How to stay ahead in nursing school
I’m a planner… an organizer… a person who sets her clothes out and packs lunch the night before a shift. I have my favorite lunch box, lunch containers and reusable ziplock bags.
Yea guys, I’m that person.
But, there is no shame to my organization and preparedness game. This results in less stress and therefore more time to enjoy life and relax.
If you’re anything like me, whenever something unknown is on the horizon, you do all that you can to get a head and be prepared from the moment it begins. Nursing school is one of those big unknown scary things. I’m going to go over a few things that will help you stay ahead in nursing school despite how overwhelming and demanding it is day to day.
Start preparing for the NCLEX on day 1
Don’t wait until senior year to start thinking about the NCLEX. The way this exam is structured and the format of questions is very different from other exams. It’s what’s called a computer adaptive exam, which means it’s different for every single person. It is not like nursing school exams.
Learn more about how the NCLEX is structured in my other post, Preparing for the NCLEX – 4 Tips from a Nurse
Because it’s so different, I highly recommend picking your NCLEX review plan early (I go over options in that in the Preparing for the NCLEX post), start getting into a routine of taking NCLEX prep questions immediately (just a few a day) even if you don’t know the content behind them yet, and getting your test taking skills down early for both general nursing school exams and the NCLEX
The sooner you start to build that NCLEX foundation, the better.
Merely skim chapters beforehand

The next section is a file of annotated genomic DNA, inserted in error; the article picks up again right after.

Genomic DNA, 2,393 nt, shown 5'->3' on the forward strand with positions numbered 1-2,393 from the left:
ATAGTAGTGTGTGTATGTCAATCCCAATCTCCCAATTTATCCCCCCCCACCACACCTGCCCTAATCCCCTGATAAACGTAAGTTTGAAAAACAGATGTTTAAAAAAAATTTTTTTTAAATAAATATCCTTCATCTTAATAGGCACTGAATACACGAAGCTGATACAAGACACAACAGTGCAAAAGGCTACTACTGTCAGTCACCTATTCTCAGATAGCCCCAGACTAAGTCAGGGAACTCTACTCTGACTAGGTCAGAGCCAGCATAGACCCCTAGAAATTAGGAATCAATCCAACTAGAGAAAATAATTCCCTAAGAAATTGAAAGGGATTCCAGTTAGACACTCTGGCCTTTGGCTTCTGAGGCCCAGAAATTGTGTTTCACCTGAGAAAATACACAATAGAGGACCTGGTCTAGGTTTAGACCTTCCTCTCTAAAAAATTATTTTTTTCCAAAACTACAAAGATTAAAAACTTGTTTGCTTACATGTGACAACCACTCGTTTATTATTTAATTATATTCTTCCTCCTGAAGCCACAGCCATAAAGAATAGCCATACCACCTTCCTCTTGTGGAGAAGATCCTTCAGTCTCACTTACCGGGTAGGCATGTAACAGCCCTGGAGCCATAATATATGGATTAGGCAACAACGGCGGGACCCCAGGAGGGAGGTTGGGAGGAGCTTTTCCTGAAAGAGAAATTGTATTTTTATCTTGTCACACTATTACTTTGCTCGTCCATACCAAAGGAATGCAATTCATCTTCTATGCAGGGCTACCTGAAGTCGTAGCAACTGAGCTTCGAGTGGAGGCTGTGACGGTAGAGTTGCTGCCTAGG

Don’t get all in-depth and try to fully comprehend a chapter or concept before lecture. Merely expose yourself to the content. Get a general idea of what you’ll be going over. Understand some basic definitions. Don’t make the mistake of trying to read the entire chapter, word for word, highlight 75% of it, then get frustrated when you answer sample questions wrong.
Conversely, don’t make the mistake of not reading anything beforehand either. Going in cold to a lecture will leave you behind, as you’re trying to look up the basic definitions to terms that professors just whiz by.
Get an idea of what’s ahead so lecture isn’t the first time you’re hearing the term percutaneous endoscopic gastrostomy, which the professor keeps referring to as a PEG tube and you just spent the last 10 minutes silently figuring that out while he’s now describing an EGD.
Get practical experience however you can
In between my junior and senior year, I completed a 10-week nurse residency program. I basically shadowed another nurse. It was incredibly helpful. I was able to physically see the things we were talking about in theory that I didn’t have a chance to see in nursing school clinicals simply because there wasn’t a patient there with that particular issue, procedure, or medication. I remember specifically wanting to see a ventilator because I knew my critical care course was in the fall. I learned about so much respiratory equipment over those 10 weeks, which seriously enhanced my understanding. If you don’t have the opportunity to complete an internship – volunteer.
Most facilities use volunteers, and while you won’t be physically doing procedures, you’ll at least be able to observe. I volunteered in an emergency department in college and learned so much by simply being there. I saw how they dealt with a combative patient who overdosed… I saw how they ran codes… I saw how they dealt with death… I saw how the team functioned.